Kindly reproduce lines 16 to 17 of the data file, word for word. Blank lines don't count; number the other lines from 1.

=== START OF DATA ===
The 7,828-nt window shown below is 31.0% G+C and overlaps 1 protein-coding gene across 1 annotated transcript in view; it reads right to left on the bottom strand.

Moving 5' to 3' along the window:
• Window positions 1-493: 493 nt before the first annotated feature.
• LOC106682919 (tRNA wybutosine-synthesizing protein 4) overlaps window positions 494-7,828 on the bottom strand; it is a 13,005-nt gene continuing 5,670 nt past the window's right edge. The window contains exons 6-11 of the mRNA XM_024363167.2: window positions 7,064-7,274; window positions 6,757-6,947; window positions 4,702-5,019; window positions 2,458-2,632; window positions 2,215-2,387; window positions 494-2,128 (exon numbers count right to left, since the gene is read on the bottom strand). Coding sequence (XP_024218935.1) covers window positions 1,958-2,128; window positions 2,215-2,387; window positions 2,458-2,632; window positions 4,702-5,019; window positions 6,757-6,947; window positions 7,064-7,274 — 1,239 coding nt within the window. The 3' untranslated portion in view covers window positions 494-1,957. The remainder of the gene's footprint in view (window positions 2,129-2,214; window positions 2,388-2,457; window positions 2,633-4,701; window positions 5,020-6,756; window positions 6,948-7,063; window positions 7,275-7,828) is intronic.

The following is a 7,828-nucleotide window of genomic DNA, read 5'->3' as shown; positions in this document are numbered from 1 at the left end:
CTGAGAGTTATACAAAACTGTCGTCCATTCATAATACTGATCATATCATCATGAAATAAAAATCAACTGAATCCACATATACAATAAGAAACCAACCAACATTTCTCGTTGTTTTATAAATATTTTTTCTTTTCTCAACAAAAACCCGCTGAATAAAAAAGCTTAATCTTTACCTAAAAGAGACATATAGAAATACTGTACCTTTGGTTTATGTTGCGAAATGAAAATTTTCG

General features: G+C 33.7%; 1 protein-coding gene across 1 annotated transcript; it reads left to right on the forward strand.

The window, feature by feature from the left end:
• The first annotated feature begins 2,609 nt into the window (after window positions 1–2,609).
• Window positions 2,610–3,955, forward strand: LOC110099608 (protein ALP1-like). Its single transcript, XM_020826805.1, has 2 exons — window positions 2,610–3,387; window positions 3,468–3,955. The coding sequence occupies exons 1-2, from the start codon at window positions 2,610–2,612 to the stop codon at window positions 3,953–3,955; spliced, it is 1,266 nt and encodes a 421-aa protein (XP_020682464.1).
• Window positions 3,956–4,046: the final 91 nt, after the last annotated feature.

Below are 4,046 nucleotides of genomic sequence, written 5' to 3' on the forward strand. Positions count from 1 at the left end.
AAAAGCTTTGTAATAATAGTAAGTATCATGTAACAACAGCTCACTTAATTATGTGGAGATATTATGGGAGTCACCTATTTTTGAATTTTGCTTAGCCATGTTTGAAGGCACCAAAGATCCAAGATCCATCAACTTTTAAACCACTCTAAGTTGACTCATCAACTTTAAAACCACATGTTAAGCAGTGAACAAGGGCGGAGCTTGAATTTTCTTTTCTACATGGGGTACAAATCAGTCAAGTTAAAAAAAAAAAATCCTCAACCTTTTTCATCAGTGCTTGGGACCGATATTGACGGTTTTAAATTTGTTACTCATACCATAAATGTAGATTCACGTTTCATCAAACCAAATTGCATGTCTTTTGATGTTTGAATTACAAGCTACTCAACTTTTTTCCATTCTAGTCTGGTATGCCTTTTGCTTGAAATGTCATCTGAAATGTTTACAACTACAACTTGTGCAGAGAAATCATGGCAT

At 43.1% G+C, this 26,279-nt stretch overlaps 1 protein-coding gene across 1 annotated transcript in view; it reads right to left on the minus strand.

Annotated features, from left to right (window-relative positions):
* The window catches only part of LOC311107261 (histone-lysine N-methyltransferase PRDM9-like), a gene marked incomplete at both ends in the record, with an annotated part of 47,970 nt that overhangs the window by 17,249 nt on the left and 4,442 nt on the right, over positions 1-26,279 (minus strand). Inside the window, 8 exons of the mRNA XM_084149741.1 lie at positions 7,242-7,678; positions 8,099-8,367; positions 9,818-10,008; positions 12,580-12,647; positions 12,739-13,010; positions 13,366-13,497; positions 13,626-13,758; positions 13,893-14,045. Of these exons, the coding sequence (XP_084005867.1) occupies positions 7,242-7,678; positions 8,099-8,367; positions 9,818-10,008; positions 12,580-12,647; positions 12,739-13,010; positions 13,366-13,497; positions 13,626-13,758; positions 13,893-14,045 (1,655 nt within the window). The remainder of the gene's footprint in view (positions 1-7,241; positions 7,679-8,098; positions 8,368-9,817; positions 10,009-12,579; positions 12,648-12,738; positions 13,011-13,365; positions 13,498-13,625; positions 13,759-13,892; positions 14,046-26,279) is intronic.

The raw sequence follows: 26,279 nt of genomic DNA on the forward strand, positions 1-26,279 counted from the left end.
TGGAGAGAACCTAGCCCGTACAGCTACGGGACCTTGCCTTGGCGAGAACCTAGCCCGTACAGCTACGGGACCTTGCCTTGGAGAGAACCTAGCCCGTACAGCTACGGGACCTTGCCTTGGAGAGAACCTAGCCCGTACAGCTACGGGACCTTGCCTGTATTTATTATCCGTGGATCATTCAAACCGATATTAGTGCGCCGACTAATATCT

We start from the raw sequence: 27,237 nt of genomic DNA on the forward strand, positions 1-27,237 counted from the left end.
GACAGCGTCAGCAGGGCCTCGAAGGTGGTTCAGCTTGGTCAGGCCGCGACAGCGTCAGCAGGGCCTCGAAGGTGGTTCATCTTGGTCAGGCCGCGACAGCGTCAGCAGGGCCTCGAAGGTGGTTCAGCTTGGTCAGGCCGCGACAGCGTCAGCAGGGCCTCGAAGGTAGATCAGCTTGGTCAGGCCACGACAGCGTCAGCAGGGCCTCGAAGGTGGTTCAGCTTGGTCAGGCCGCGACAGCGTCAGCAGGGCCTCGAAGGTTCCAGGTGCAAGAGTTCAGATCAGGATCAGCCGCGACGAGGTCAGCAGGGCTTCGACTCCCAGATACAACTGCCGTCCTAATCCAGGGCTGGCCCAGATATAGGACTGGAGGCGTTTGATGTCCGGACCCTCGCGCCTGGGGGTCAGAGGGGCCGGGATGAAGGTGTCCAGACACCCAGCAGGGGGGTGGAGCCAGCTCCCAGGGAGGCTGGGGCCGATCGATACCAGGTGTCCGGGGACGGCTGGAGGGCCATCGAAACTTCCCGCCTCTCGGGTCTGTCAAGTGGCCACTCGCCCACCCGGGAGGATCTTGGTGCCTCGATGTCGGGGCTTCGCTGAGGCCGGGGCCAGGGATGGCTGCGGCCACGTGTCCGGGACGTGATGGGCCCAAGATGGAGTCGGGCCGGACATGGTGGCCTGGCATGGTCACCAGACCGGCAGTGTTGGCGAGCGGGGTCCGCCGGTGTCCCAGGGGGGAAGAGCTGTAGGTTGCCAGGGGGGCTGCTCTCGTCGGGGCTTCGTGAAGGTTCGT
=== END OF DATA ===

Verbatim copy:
* The window catches only part of LOC311107261 (histone-lysine N-methyltransferase PRDM9-like), a gene marked incomplete at both ends in the record, with an annotated part of 47,970 nt that overhangs the window by 17,249 nt on the left and 4,442 nt on the right, over positions 1-26,279 (minus strand). Inside the window, 8 exons of the mRNA XM_084149741.1 lie at positions 7,242-7,678; positions 8,099-8,367; positions 9,818-10,008; positions 12,580-12,647; positions 12,739-13,010; positions 13,366-13,497; positions 13,626-13,758; positions 13,893-14,045. Of these exons, the coding sequence (XP_084005867.1) occupies positions 7,242-7,678; positions 8,099-8,367; positions 9,818-10,008; positions 12,580-12,647; positions 12,739-13,010; positions 13,366-13,497; positions 13,626-13,758; positions 13,893-14,045 (1,655 nt within the window). The remainder of the gene's footprint in view (positions 1-7,241; positions 7,679-8,098; positions 8,368-9,817; positions 10,009-12,579; positions 12,648-12,738; positions 13,011-13,365; positions 13,498-13,625; positions 13,759-13,892; positions 14,046-26,279) is intronic.

The raw sequence follows: 26,279 nt of genomic DNA on the forward strand, positions 1-26,279 counted from the left end.